Chances are, you don’t know where Manning, South Carolina is. Chances are, you’ve never heard of this small southern town. I only know where it is because it was the halfway point to my grandmother’s house from my hometown. For all the hundreds of times I’ve passed the town, I’ve never been anywhere other than the gas stations and the fast food restaurants that cluster around the exit to I-95. Other than those brief pitstops, Manning remains a mystery to me.
Which is kind of how the rest of the state, if not the rest of the nation, feels about Alvin Greene, a Manning resident who has defeated opponent Vic Rawls in the Democratic primary for the U.S. Senate, which means, at least for now, that he will face current South Carolina senator Jim DeMint in the fall. The media is shocked, not because democracy is actually working, but because none of them had even thought to do any more than a cursory Google search of Greene when he filed to run for office. The opponent is most definitely shocked because he totally overlooked this no name candidate. I’m not there in South Carolina right now, but I would imagine that the population is shocked to various degrees, with some of them appalled that such a thing could happen, and others who are pleased that the Democratic establishment has had its comeuppance.
Mr. Greene happens to be one of the one out of ten Americans who is unemployed, a fact that is the focus of a lot of press attention, as if his unemployed status is something akin to leprosy, or syphilis, or a mental illness of some sort that means he shouldn’t be regarded as a serious candidate. He also falls into a much smaller category of candidates with pending felony charges that are unlikely to be adjudicated by November, which will truly put to the test that most America of ideals, “innocent until proven guilty.”
You are wasting your time if you are watching your major news networks for any real information about Mr. Greene or the life he leads in Manning, S.C. And if you believe you will get some special insight from someone on one of the Sunday morning political shows who has decided to break with tradition and do some actual political analysis, I’ve got some guaranteed 100% accurate Diebold voting machines to sell you.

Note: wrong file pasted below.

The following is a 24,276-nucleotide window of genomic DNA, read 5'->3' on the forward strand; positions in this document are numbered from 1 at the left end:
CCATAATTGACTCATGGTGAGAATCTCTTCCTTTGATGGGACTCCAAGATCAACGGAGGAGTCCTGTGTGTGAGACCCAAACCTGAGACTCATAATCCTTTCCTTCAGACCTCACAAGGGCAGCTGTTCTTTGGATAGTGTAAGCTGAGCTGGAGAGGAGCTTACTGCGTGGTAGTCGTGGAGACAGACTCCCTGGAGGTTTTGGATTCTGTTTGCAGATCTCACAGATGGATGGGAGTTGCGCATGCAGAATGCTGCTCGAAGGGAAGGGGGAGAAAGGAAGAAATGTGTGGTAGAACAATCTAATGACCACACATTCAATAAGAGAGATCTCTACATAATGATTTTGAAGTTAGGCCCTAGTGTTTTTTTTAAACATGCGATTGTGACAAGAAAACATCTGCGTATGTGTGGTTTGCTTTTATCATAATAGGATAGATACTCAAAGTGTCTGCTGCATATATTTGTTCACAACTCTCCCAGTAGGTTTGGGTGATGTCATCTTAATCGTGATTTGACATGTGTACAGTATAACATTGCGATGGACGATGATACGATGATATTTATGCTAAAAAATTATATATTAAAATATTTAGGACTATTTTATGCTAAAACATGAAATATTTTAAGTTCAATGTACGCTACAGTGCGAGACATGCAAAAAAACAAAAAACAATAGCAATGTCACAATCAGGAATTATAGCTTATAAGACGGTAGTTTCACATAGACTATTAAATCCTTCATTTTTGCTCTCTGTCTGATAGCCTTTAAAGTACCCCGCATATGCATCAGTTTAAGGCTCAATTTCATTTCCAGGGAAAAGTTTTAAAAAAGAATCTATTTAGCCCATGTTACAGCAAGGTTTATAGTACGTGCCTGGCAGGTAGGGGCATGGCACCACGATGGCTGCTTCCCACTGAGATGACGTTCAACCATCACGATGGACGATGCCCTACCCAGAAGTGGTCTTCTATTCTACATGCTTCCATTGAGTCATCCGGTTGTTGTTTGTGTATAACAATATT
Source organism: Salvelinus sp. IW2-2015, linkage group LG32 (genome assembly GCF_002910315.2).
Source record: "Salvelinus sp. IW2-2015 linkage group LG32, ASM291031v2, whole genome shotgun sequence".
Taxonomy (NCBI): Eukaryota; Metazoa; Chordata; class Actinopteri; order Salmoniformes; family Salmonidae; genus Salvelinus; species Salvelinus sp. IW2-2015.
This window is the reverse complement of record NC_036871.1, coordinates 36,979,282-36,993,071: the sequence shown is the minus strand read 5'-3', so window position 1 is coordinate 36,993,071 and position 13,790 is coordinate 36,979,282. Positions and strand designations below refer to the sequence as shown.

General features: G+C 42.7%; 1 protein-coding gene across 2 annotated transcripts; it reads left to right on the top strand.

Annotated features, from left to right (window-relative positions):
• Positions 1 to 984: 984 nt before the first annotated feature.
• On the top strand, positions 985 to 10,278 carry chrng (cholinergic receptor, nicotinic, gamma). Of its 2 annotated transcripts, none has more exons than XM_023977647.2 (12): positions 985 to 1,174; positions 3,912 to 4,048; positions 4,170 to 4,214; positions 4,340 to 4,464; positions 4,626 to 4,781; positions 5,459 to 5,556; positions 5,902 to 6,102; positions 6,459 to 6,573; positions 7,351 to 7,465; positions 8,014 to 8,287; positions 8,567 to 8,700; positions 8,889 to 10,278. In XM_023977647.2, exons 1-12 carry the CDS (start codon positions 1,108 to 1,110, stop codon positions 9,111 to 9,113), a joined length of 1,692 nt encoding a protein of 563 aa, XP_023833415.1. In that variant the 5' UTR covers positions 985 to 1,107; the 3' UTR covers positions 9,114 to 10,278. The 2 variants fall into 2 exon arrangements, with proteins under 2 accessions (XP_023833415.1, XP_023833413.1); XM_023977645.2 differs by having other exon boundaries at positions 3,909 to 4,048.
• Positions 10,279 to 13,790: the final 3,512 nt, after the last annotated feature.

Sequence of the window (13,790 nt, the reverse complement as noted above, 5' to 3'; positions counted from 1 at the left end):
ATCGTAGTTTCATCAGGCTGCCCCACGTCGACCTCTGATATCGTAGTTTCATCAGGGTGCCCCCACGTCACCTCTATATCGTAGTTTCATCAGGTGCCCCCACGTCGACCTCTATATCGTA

If I were you, and I was tired of watching TV anchors get their jollies by baiting Greene with questions more experienced politicians would simply shrug off, the first thing I would do is click on over to the Columbia Free Times website, where they have done an excellent job in their article The Manning-churian Candidate: Unknown Alvin Greene Wins Senate Primary of giving their readers a sense of Alvin Greene’s day-to-day surroundings.
Spencer and Tom’s barbershop on East Boyce Street downtown was buzzing with locals watching a TV that hangs from the ceiling and asking each other, “Who is Alvin Greene?” One of the barbershop owners, Spencer Tindell, kept swearing that the man lived just down the road on highway 521.
A month ago, Greene had moseyed into the shop and handed Tindell a campaign flyer copied on a sheet of printer paper. He hadn’t even brought any tape. Greene asked Tindell if he’d go down to the courthouse and fill Greene’s name in on an absentee ballot and if he’d put up the flier. Then he just moseyed on out.
The second thing I would do, once my curiosity had been sufficiently whetted by the inconsistencies in Greene’s story, would be to visit FiveThirtyEight.com, where my man Nate Silver and his gang of merry statisticians have been doing some serious number crunching of the South Carolina election results. In case you don’t know who Nate Silver is, he’s the blogger who beat the pros at predicting the state-by-state electoral outcome of the 2008 presidential election.
More telling are specific results in a few extreme cases. As I was entering the data, I couldn't help but notice that the results in three alphabetically consecutive counties--Oconee, Orangeburg and Pickens--were odd, if not counter-intuitive. At 65.1 percent, Orangeburg--site of the infamous and tragic Orangeburg massacre of 1968--features the third-highest non-white registered population of any South Carolina county (behind only Allendale and Williamsburg). Greene won 52.5 percent of all votes cast in Orangeburg for either himself or Rawl. And at first blush, that might seem like nothing unusual—until you realize that Greene did even better in Pickens (8.3 percent non-white registrants) and Oconee (8.6 percent), the two whitest counties in the state.
Chances are, you’ve probably never heard of Orangeburg, S.C. either. Orangeburg happens to be my hometown, so I have talked to more than a few of its residents in the past couple of days about what's going on. Mr. Greene is as much a mystery to most of them is as he is to most of you. The guys at FiveThirtyEight.com came up with four plausible theories, based on the data they’ve examined, to explain what might have happened.
I believe the Palmetto State’s voters reminded us all this week of one of the chief miseries of democracy—we are oftentimes represented by the least able among us.
I mean, just think about it—if you inflate Alvin Greene’s sense of self to the bursting point, teach him how to imitate a barnyard rooster strut, help him memorize a few paragraphs worth of talking points, and order him one of those “365 Ways To Hate President Obama” calendars, you get Senator Jim DeMInt.